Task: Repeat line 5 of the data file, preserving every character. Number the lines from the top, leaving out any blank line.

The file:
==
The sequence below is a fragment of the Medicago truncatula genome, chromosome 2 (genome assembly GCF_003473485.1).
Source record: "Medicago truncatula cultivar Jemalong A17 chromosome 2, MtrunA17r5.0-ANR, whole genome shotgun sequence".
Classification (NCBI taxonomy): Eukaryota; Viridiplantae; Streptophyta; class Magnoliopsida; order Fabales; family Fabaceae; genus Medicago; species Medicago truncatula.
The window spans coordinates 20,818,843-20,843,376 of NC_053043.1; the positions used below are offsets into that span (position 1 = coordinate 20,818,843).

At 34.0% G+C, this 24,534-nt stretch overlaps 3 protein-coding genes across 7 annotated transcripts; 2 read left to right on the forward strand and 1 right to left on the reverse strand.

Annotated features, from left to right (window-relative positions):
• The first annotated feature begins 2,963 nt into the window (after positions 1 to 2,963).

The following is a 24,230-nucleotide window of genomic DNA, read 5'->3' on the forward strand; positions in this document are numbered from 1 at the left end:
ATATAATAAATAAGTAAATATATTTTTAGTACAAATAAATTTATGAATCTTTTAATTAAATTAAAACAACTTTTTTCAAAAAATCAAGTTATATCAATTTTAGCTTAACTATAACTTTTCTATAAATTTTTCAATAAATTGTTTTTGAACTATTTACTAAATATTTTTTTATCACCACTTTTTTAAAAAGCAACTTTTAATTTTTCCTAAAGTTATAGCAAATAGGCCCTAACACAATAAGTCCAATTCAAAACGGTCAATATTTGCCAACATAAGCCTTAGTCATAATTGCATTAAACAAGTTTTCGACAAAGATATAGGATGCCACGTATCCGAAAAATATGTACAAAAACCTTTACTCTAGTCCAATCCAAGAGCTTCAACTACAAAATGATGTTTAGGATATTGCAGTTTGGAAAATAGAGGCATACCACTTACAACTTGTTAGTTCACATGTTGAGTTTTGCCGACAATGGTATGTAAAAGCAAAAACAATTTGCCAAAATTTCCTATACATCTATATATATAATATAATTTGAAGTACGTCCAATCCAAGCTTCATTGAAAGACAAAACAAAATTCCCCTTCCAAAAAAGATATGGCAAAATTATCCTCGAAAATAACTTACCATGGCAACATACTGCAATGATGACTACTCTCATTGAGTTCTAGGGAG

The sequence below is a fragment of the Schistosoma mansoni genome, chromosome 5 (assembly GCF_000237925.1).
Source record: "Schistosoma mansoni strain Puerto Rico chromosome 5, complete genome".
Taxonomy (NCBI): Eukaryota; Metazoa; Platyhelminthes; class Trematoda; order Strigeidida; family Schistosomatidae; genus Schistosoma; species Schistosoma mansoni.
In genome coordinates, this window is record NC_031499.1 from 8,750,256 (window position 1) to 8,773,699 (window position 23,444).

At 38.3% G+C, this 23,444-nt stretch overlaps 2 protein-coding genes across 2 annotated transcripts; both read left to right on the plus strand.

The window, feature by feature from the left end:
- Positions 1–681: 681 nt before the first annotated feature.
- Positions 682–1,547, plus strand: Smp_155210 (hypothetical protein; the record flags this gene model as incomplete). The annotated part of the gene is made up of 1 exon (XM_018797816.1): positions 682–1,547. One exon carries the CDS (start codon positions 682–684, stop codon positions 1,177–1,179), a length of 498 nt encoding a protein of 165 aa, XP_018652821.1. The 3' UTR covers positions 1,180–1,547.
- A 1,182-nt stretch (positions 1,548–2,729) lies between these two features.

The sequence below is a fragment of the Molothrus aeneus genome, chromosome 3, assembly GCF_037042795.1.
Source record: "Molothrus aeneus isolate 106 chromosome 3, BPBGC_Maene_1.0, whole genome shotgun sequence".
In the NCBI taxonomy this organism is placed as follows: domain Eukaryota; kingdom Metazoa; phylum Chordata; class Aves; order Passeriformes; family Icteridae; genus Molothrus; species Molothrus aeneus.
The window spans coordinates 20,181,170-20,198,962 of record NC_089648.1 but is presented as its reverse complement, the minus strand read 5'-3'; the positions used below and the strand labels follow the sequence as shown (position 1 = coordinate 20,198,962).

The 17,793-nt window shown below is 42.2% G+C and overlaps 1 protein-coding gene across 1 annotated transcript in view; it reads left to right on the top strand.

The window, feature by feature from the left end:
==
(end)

At 34.0% G+C, this 24,534-nt stretch overlaps 3 protein-coding genes across 7 annotated transcripts; 2 read left to right on the forward strand and 1 right to left on the reverse strand.